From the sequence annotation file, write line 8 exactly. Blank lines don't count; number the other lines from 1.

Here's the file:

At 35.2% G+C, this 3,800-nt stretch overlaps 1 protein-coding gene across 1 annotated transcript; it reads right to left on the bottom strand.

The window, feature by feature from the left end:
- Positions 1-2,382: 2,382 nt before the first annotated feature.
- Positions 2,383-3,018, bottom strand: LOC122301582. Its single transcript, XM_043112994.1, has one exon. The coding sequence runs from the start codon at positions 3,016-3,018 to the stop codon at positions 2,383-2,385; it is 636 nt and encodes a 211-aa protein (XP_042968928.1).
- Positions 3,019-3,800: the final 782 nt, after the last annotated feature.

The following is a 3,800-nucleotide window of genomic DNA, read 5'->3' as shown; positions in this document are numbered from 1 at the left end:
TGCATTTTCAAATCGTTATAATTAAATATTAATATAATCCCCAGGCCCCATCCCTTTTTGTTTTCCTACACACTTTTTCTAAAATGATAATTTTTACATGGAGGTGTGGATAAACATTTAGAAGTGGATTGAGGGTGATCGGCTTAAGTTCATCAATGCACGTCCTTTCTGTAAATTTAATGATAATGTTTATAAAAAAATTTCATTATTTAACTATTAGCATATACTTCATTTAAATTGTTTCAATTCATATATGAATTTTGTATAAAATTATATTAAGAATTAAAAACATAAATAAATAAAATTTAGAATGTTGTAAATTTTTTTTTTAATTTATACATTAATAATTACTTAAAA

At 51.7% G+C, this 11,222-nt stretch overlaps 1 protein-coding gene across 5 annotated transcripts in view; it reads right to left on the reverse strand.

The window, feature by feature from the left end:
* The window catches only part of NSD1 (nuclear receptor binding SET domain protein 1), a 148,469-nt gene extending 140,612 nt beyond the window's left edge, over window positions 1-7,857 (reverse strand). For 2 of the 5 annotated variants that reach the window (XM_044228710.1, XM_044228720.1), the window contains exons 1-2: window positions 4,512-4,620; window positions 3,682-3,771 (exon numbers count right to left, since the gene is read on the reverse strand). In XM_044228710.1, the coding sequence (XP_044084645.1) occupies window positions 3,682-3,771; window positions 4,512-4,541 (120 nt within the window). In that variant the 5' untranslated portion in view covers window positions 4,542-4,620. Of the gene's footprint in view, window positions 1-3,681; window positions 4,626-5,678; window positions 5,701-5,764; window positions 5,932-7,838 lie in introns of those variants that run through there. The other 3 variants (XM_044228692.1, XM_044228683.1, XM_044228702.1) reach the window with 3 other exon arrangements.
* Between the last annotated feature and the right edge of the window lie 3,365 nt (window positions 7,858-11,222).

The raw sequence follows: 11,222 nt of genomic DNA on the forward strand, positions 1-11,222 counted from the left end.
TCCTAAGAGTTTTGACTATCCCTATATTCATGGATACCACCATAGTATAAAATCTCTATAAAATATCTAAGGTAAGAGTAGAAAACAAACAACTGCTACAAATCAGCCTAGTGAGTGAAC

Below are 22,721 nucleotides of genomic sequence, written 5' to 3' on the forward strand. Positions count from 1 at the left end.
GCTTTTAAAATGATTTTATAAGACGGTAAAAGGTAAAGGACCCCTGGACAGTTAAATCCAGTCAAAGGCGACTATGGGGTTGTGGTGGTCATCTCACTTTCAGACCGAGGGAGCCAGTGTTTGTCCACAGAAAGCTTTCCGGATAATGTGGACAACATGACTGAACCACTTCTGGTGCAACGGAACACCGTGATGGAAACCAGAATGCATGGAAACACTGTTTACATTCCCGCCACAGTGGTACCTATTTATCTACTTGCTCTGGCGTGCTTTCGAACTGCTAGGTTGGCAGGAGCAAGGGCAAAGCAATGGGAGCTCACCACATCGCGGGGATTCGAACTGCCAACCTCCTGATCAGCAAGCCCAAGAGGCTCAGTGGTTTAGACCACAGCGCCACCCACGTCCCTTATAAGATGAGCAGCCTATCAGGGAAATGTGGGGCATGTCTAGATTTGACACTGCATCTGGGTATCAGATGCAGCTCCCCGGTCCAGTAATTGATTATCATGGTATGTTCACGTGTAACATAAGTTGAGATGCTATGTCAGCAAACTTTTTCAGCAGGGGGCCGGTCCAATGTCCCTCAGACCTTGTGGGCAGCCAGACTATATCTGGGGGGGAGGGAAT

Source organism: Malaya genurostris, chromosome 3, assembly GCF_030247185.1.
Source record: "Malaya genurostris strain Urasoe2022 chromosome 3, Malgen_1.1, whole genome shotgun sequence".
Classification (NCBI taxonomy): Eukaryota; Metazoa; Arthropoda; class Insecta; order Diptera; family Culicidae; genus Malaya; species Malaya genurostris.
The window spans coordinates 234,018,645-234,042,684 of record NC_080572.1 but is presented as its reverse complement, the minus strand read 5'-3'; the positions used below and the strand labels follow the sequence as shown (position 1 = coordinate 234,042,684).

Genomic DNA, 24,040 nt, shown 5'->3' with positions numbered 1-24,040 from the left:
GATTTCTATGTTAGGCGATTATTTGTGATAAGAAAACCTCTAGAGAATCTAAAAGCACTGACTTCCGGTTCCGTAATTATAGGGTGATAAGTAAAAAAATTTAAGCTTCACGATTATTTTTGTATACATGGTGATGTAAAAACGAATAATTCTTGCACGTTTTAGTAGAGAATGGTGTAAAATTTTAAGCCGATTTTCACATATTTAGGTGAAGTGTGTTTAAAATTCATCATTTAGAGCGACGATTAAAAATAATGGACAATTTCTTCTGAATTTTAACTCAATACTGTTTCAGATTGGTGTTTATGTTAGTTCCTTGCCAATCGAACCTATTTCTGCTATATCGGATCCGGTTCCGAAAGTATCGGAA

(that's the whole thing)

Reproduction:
At 51.7% G+C, this 11,222-nt stretch overlaps 1 protein-coding gene across 5 annotated transcripts in view; it reads right to left on the reverse strand.